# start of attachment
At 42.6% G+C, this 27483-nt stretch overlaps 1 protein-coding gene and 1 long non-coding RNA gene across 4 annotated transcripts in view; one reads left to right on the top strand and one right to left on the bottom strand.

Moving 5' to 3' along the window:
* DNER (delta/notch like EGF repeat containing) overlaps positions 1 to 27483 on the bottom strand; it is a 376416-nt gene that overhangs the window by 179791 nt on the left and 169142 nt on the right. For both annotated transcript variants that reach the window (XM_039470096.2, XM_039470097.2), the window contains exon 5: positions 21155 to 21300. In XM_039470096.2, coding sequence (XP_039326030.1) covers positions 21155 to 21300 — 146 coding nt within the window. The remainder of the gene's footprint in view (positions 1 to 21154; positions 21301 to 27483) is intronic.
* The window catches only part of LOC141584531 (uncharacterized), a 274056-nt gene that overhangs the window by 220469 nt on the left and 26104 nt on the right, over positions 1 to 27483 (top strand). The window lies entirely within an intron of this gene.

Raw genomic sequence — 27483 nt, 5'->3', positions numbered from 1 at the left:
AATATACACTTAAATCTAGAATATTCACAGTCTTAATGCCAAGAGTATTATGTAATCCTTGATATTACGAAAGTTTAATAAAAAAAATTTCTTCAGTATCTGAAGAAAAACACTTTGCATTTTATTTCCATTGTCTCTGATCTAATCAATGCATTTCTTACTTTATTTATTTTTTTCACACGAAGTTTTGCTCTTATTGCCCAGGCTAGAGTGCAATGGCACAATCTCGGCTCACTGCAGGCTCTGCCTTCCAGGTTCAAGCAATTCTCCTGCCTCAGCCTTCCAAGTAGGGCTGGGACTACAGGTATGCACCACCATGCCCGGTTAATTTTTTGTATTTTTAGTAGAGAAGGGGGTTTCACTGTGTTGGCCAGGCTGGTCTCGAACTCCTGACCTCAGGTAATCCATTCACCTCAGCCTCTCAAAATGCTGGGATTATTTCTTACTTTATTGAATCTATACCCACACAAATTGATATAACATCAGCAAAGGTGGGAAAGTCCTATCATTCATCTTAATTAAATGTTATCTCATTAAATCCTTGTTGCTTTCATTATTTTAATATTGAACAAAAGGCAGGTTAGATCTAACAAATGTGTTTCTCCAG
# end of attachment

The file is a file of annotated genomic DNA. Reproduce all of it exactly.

At 42.6% G+C, this 27483-nt stretch overlaps 1 protein-coding gene and 1 long non-coding RNA gene across 4 annotated transcripts in view; one reads left to right on the top strand and one right to left on the bottom strand.

Moving 5' to 3' along the window:
* DNER (delta/notch like EGF repeat containing) overlaps positions 1 to 27483 on the bottom strand; it is a 376416-nt gene that overhangs the window by 179791 nt on the left and 169142 nt on the right. For both annotated transcript variants that reach the window (XM_039470096.2, XM_039470097.2), the window contains exon 5: positions 21155 to 21300. In XM_039470096.2, coding sequence (XP_039326030.1) covers positions 21155 to 21300 — 146 coding nt within the window. The remainder of the gene's footprint in view (positions 1 to 21154; positions 21301 to 27483) is intronic.
* The window catches only part of LOC141584531 (uncharacterized), a 274056-nt gene that overhangs the window by 220469 nt on the left and 26104 nt on the right, over positions 1 to 27483 (top strand). The window lies entirely within an intron of this gene.

Raw genomic sequence — 27483 nt, 5'->3', positions numbered from 1 at the left:
AATATACACTTAAATCTAGAATATTCACAGTCTTAATGCCAAGAGTATTATGTAATCCTTGATATTACGAAAGTTTAATAAAAAAAATTTCTTCAGTATCTGAAGAAAAACACTTTGCATTTTATTTCCATTGTCTCTGATCTAATCAATGCATTTCTTACTTTATTTATTTTTTTCACACGAAGTTTTGCTCTTATTGCCCAGGCTAGAGTGCAATGGCACAATCTCGGCTCACTGCAGGCTCTGCCTTCCAGGTTCAAGCAATTCTCCTGCCTCAGCCTTCCAAGTAGGGCTGGGACTACAGGTATGCACCACCATGCCCGGTTAATTTTTTGTATTTTTAGTAGAGAAGGGGGTTTCACTGTGTTGGCCAGGCTGGTCTCGAACTCCTGACCTCAGGTAATCCATTCACCTCAGCCTCTCAAAATGCTGGGATTATTTCTTACTTTATTGAATCTATACCCACACAAATTGATATAACATCAGCAAAGGTGGGAAAGTCCTATCATTCATCTTAATTAAATGTTATCTCATTAAATCCTTGTTGCTTTCATTATTTTAATATTGAACAAAAGGCAGGTTAGATCTAACAAATGTGTTTCTCCAG